“It’s really about design anywhere and build anywhere, [and the trend] hap­pens to be Asia today,” says Alex Iuo­rio, senior vice president of supplier marketing for Avnet Electronics Mar­keting. Iuorio emphasizes the region’s importance by pointing to the migra­tion of manufacturing work within Asia, specifically the movement away from coastal regions to inland China and some movement to other countries such as Malaysia and Vietnam.

“[It’s about] what makes the most sense for a particular customer,” Iuorio explains, noting that other trends such as regionalized manufacturing—in which companies build products closer to where they will be consumed—and local market demand are additionally coming into play.

IHS’s Wu agrees, emphasizing domes­tic demand as a key to the region’s ongo­ing strength.

“[In the last five years], products being built in China are being driven by an ever-increasing demand in the domes­tic market,” he explains. “Ten years ago, the majority of product output was used for export. We don’t have exact figures, but we’re seeing that Chinese market demand is driving production in China to a much more significant degree than it did five to 10 years ago.”

Julie Yuan, managing director of Cal­ifornia-based specialty distributor Amidon, agrees that China will remain the region’s top low-cost manufacturing center for some time. Although she says there are projects that are going to Viet­nam and Thailand, she notes that there has not been a mass exodus of work to other countries.

“It’s not enough to disrupt the flow of contract manufacturing to China,” she says, adding that she also sees a grow­ing contract manufacturing base that does specialized work due to better, more consistent quality in the region. Amidon supports customers in govern­ment, medical, consumer electronics, and similar industries and is expanding its business in Southern China by open­ing an office in Hong Kong this fall.

3. Migration to inland China

As Avnet’s Iuorio points out, more manufacturers are moving to inland China, and that will create new infra­structure and supply chain challenges over the next few years.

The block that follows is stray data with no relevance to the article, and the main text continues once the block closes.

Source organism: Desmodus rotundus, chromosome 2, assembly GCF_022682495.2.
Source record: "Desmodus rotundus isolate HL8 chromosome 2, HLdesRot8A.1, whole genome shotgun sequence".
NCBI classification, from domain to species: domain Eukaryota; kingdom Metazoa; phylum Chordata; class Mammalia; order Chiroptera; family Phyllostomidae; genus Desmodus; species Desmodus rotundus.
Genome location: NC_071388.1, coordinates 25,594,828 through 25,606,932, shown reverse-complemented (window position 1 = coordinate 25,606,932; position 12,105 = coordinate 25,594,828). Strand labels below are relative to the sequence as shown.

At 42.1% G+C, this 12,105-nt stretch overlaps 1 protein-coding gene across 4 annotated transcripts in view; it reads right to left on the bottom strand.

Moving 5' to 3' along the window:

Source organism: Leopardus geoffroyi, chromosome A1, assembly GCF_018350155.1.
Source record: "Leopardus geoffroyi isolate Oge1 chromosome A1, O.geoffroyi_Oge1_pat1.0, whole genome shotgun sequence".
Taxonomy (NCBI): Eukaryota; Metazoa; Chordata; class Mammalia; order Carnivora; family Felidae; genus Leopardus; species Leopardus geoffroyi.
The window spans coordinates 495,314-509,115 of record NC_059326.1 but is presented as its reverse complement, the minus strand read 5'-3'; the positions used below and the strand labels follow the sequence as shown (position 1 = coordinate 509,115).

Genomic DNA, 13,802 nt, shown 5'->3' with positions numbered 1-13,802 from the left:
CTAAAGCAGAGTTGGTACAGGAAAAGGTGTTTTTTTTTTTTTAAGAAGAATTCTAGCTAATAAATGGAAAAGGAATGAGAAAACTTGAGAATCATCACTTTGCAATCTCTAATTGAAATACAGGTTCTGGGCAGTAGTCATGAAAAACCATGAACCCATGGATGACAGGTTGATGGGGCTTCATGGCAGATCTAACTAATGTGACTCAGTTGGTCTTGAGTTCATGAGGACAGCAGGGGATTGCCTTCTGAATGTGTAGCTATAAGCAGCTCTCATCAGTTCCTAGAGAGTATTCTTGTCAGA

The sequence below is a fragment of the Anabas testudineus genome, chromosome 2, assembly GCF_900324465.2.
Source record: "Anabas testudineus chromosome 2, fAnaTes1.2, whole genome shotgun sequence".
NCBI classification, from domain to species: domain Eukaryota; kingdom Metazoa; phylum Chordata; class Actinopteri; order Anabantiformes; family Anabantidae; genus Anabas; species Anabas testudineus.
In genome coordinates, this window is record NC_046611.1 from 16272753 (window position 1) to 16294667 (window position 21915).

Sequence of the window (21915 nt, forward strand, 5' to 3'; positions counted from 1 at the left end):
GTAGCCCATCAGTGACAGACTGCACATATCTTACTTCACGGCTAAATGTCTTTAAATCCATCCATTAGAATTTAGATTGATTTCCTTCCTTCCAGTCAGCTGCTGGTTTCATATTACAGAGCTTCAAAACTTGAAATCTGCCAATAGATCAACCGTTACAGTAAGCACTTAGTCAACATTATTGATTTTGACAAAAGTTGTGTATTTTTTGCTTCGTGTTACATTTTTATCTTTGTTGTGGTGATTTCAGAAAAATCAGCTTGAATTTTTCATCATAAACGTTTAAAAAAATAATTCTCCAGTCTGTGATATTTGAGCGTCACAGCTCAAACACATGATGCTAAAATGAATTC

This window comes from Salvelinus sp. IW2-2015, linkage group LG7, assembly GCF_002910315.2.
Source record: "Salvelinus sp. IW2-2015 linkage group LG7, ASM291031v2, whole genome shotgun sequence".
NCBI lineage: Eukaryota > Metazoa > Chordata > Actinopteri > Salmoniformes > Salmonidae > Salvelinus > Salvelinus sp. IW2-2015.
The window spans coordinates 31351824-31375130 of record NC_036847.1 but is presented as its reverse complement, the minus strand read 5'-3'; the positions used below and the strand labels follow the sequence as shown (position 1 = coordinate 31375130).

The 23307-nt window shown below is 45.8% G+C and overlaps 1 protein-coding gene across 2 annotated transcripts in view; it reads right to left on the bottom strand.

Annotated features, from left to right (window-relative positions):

“You get there because of the low-cost workforce, and now you have an inher­ent problem—roads, transportation [and so forth],” says Iuorio. “That will drive infrastructure, which will in turn drive supply chain processes. It makes sense to me that the biggest changes [ahead] will be around supply chain ser­vices as it relates to global customers moving their manufacturing to Asia.”

Wu agrees, adding that the migration will result in new manufacturing clus­ters in China, which should also help drive growth.

“What’s happening now is… there are a few distinct clusters in China. [As] they move production inland, there are newer hubs,” Wu says, pointing to local sup­ply chains that have developed in China over the last 15 to 20 years that make it difficult for manufacturers to move else­where, especially to higher-cost coun­tries under the guise of “re-shoring.”

“We still believe that a shift to the U.S. is symbolic,” adds Wu, pointing to com­panies such as Apple and Motorola who have announced that they will build or assemble some products back on U.S. soil. “Despite program shifts back to the U.S., we do not see that kind of forma­tion of manufacturing clusters or supply chain clusters all over again in the U.S.”

4. Optimized supply chains are a must